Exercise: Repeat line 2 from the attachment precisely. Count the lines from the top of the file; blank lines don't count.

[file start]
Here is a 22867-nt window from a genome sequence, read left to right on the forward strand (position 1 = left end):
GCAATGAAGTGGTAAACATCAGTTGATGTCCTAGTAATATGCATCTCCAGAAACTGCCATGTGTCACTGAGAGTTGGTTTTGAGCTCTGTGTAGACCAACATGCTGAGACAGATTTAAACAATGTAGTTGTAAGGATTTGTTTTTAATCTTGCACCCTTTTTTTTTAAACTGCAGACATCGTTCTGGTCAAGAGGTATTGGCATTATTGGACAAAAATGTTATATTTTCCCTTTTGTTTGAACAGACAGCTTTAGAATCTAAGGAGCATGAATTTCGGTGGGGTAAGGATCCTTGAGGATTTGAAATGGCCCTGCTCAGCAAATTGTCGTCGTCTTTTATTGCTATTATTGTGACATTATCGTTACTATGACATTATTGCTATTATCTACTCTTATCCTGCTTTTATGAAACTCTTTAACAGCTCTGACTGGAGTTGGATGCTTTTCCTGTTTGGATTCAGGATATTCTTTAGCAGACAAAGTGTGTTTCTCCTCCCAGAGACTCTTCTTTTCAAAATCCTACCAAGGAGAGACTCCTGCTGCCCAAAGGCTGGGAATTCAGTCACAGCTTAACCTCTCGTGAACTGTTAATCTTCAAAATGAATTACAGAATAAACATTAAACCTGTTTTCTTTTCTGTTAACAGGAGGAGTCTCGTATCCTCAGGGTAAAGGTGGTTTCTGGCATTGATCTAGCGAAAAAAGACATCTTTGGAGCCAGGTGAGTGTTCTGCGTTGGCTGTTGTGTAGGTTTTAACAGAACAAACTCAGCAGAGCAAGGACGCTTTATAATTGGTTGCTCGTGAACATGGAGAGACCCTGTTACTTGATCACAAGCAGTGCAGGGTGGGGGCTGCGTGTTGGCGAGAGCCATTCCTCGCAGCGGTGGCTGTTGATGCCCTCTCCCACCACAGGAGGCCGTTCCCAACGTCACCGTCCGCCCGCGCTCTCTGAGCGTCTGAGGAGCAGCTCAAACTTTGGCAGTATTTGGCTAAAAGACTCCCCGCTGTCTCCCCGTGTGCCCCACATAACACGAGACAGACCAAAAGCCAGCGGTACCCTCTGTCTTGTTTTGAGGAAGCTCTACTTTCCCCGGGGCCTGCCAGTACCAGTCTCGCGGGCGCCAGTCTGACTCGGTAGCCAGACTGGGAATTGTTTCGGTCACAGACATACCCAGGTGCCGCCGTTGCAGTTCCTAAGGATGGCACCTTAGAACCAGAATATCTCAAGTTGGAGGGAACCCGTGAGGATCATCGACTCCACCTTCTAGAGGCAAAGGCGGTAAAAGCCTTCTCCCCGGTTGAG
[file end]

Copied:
GCAATGAAGTGGTAAACATCAGTTGATGTCCTAGTAATATGCATCTCCAGAAACTGCCATGTGTCACTGAGAGTTGGTTTTGAGCTCTGTGTAGACCAACATGCTGAGACAGATTTAAACAATGTAGTTGTAAGGATTTGTTTTTAATCTTGCACCCTTTTTTTTTAAACTGCAGACATCGTTCTGGTCAAGAGGTATTGGCATTATTGGACAAAAATGTTATATTTTCCCTTTTGTTTGAACAGACAGCTTTAGAATCTAAGGAGCATGAATTTCGGTGGGGTAAGGATCCTTGAGGATTTGAAATGGCCCTGCTCAGCAAATTGTCGTCGTCTTTTATTGCTATTATTGTGACATTATCGTTACTATGACATTATTGCTATTATCTACTCTTATCCTGCTTTTATGAAACTCTTTAACAGCTCTGACTGGAGTTGGATGCTTTTCCTGTTTGGATTCAGGATATTCTTTAGCAGACAAAGTGTGTTTCTCCTCCCAGAGACTCTTCTTTTCAAAATCCTACCAAGGAGAGACTCCTGCTGCCCAAAGGCTGGGAATTCAGTCACAGCTTAACCTCTCGTGAACTGTTAATCTTCAAAATGAATTACAGAATAAACATTAAACCTGTTTTCTTTTCTGTTAACAGGAGGAGTCTCGTATCCTCAGGGTAAAGGTGGTTTCTGGCATTGATCTAGCGAAAAAAGACATCTTTGGAGCCAGGTGAGTGTTCTGCGTTGGCTGTTGTGTAGGTTTTAACAGAACAAACTCAGCAGAGCAAGGACGCTTTATAATTGGTTGCTCGTGAACATGGAGAGACCCTGTTACTTGATCACAAGCAGTGCAGGGTGGGGGCTGCGTGTTGGCGAGAGCCATTCCTCGCAGCGGTGGCTGTTGATGCCCTCTCCCACCACAGGAGGCCGTTCCCAACGTCACCGTCCGCCCGCGCTCTCTGAGCGTCTGAGGAGCAGCTCAAACTTTGGCAGTATTTGGCTAAAAGACTCCCCGCTGTCTCCCCGTGTGCCCCACATAACACGAGACAGACCAAAAGCCAGCGGTACCCTCTGTCTTGTTTTGAGGAAGCTCTACTTTCCCCGGGGCCTGCCAGTACCAGTCTCGCGGGCGCCAGTCTGACTCGGTAGCCAGACTGGGAATTGTTTCGGTCACAGACATACCCAGGTGCCGCCGTTGCAGTTCCTAAGGATGGCACCTTAGAACCAGAATATCTCAAGTTGGAGGGAACCCGTGAGGATCATCGACTCCACCTTCTAGAGGCAAAGGCGGTAAAAGCCTTCTCCCCGGTTGAG